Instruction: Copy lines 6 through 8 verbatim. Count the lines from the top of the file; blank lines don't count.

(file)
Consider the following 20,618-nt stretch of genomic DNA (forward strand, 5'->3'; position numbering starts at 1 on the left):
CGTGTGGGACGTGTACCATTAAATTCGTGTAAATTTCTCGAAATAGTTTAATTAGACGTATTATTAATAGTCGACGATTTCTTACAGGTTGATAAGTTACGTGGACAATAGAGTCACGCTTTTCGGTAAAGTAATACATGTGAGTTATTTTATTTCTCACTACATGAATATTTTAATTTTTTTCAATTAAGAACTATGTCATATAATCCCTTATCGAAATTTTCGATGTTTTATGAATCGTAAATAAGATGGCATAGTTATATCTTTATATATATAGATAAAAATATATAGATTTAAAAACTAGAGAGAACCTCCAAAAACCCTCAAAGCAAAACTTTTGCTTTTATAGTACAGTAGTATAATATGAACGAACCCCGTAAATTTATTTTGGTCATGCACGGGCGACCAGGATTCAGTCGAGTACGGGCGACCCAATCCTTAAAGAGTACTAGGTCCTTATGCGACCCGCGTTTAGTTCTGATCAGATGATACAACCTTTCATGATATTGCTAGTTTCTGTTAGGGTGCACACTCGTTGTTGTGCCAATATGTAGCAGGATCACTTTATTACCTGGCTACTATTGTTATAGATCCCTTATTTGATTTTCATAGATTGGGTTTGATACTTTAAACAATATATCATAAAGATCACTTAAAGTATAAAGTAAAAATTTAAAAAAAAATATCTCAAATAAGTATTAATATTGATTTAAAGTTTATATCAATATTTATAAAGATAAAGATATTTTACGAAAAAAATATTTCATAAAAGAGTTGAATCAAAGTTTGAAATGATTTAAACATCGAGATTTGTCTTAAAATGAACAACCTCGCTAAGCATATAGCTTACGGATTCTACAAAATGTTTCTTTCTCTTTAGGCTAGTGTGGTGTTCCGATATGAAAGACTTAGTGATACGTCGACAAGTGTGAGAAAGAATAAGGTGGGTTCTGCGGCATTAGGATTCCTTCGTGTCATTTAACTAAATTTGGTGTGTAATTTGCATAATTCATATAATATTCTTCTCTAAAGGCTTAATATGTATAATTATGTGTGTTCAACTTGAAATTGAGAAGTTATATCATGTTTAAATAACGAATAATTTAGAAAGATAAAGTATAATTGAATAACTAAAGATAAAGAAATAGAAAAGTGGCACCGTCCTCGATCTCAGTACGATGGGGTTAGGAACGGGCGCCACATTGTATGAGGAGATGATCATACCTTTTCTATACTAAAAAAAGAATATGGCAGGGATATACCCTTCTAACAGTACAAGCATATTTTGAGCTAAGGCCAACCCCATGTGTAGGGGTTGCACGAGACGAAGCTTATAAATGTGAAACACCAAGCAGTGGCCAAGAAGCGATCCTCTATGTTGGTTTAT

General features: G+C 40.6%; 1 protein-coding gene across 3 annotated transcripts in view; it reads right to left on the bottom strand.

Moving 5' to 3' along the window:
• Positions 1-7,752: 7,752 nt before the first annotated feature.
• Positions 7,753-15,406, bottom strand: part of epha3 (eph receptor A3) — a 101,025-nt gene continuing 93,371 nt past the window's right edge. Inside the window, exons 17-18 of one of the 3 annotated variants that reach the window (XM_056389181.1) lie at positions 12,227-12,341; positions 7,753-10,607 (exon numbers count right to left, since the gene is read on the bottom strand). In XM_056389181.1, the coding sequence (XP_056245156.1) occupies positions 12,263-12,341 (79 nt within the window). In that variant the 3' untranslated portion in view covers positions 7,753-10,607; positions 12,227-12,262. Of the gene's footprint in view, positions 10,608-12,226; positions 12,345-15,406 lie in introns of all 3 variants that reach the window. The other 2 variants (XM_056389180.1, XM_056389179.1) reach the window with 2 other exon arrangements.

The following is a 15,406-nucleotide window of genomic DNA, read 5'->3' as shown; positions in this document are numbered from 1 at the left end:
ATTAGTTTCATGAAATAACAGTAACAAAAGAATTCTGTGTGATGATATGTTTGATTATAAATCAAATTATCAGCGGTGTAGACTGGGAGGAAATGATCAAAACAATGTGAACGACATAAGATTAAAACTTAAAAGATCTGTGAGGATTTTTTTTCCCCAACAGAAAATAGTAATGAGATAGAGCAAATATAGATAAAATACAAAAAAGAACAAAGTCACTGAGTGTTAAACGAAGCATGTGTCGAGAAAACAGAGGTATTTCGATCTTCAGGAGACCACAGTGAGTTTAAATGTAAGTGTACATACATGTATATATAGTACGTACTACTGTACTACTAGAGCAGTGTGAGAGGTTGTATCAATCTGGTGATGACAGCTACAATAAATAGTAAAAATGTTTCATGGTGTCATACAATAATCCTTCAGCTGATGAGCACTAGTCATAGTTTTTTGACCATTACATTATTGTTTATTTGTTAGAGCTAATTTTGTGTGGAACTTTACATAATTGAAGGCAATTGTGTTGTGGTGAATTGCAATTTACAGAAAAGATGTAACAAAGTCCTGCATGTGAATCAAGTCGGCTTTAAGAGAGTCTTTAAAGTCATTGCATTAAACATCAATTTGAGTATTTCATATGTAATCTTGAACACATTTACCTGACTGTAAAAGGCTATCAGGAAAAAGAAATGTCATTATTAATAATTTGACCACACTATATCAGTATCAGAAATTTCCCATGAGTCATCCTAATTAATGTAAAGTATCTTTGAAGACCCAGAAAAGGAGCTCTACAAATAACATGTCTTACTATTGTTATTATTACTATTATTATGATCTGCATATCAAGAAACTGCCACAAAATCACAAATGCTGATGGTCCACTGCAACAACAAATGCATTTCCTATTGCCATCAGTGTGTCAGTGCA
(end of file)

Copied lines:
• Positions 7,753-15,406, bottom strand: part of epha3 (eph receptor A3) — a 101,025-nt gene continuing 93,371 nt past the window's right edge. Inside the window, exons 17-18 of one of the 3 annotated variants that reach the window (XM_056389181.1) lie at positions 12,227-12,341; positions 7,753-10,607 (exon numbers count right to left, since the gene is read on the bottom strand). In XM_056389181.1, the coding sequence (XP_056245156.1) occupies positions 12,263-12,341 (79 nt within the window). In that variant the 3' untranslated portion in view covers positions 7,753-10,607; positions 12,227-12,262. Of the gene's footprint in view, positions 10,608-12,226; positions 12,345-15,406 lie in introns of all 3 variants that reach the window. The other 2 variants (XM_056389180.1, XM_056389179.1) reach the window with 2 other exon arrangements.

The following is a 15,406-nucleotide window of genomic DNA, read 5'->3' as shown; positions in this document are numbered from 1 at the left end:
ATTAGTTTCATGAAATAACAGTAACAAAAGAATTCTGTGTGATGATATGTTTGATTATAAATCAAATTATCAGCGGTGTAGACTGGGAGGAAATGATCAAAACAATGTGAACGACATAAGATTAAAACTTAAAAGATCTGTGAGGATTTTTTTTCCCCAACAGAAAATAGTAATGAGATAGAGCAAATATAGATAAAATACAAAAAAGAACAAAGTCACTGAGTGTTAAACGAAGCATGTGTCGAGAAAACAGAGGTATTTCGATCTTCAGGAGACCACAGTGAGTTTAAATGTAAGTGTACATACATGTATATATAGTACGTACTACTGTACTACTAGAGCAGTGTGAGAGGTTGTATCAATCTGGTGATGACAGCTACAATAAATAGTAAAAATGTTTCATGGTGTCATACAATAATCCTTCAGCTGATGAGCACTAGTCATAGTTTTTTGACCATTACATTATTGTTTATTTGTTAGAGCTAATTTTGTGTGGAACTTTACATAATTGAAGGCAATTGTGTTGTGGTGAATTGCAATTTACAGAAAAGATGTAACAAAGTCCTGCATGTGAATCAAGTCGGCTTTAAGAGAGTCTTTAAAGTCATTGCATTAAACATCAATTTGAGTATTTCATATGTAATCTTGAACACATTTACCTGACTGTAAAAGGCTATCAGGAAAAAGAAATGTCATTATTAATAATTTGACCACACTATATCAGTATCAGAAATTTCCCATGAGTCATCCTAATTAATGTAAAGTATCTTTGAAGACCCAGAAAAGGAGCTCTACAAATAACATGTCTTACTATTGTTATTATTACTATTATTATGATCTGCATATCAAGAAACTGCCACAAAATCACAAATGCTGATGGTCCACTGCAACAACAAATGCATTTCCTATTGCCATCAGTGTGTCAGTGCA